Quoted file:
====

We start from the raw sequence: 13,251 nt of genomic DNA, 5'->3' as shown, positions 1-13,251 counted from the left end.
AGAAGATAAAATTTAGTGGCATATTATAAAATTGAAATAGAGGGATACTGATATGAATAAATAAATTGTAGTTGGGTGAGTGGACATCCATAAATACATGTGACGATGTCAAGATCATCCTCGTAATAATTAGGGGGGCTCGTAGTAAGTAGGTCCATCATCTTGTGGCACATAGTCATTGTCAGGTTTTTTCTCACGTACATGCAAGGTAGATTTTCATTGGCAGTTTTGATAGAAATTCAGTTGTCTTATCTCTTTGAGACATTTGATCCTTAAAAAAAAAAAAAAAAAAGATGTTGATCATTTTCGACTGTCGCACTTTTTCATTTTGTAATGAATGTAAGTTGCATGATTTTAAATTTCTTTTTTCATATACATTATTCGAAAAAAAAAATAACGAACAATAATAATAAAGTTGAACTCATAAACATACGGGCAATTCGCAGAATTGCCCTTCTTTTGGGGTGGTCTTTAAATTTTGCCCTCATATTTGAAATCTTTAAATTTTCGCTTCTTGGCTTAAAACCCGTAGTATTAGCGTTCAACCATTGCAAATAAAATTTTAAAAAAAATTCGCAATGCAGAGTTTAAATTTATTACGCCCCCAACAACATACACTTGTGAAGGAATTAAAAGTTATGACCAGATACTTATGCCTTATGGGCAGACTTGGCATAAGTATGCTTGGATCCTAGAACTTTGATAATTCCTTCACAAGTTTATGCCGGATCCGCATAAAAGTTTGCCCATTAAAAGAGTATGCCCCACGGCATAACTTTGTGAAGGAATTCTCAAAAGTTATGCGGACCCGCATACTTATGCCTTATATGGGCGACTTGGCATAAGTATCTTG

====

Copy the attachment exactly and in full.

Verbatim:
We start from the raw sequence: 13,251 nt of genomic DNA, 5'->3' as shown, positions 1-13,251 counted from the left end.
AGAAGATAAAATTTAGTGGCATATTATAAAATTGAAATAGAGGGATACTGATATGAATAAATAAATTGTAGTTGGGTGAGTGGACATCCATAAATACATGTGACGATGTCAAGATCATCCTCGTAATAATTAGGGGGGCTCGTAGTAAGTAGGTCCATCATCTTGTGGCACATAGTCATTGTCAGGTTTTTTCTCACGTACATGCAAGGTAGATTTTCATTGGCAGTTTTGATAGAAATTCAGTTGTCTTATCTCTTTGAGACATTTGATCCTTAAAAAAAAAAAAAAAAAAGATGTTGATCATTTTCGACTGTCGCACTTTTTCATTTTGTAATGAATGTAAGTTGCATGATTTTAAATTTCTTTTTTCATATACATTATTCGAAAAAAAAAATAACGAACAATAATAATAAAGTTGAACTCATAAACATACGGGCAATTCGCAGAATTGCCCTTCTTTTGGGGTGGTCTTTAAATTTTGCCCTCATATTTGAAATCTTTAAATTTTCGCTTCTTGGCTTAAAACCCGTAGTATTAGCGTTCAACCATTGCAAATAAAATTTTAAAAAAAATTCGCAATGCAGAGTTTAAATTTATTACGCCCCCAACAACATACACTTGTGAAGGAATTAAAAGTTATGACCAGATACTTATGCCTTATGGGCAGACTTGGCATAAGTATGCTTGGATCCTAGAACTTTGATAATTCCTTCACAAGTTTATGCCGGATCCGCATAAAAGTTTGCCCATTAAAAGAGTATGCCCCACGGCATAACTTTGTGAAGGAATTCTCAAAAGTTATGCGGACCCGCATACTTATGCCTTATATGGGCGACTTGGCATAAGTATCTTG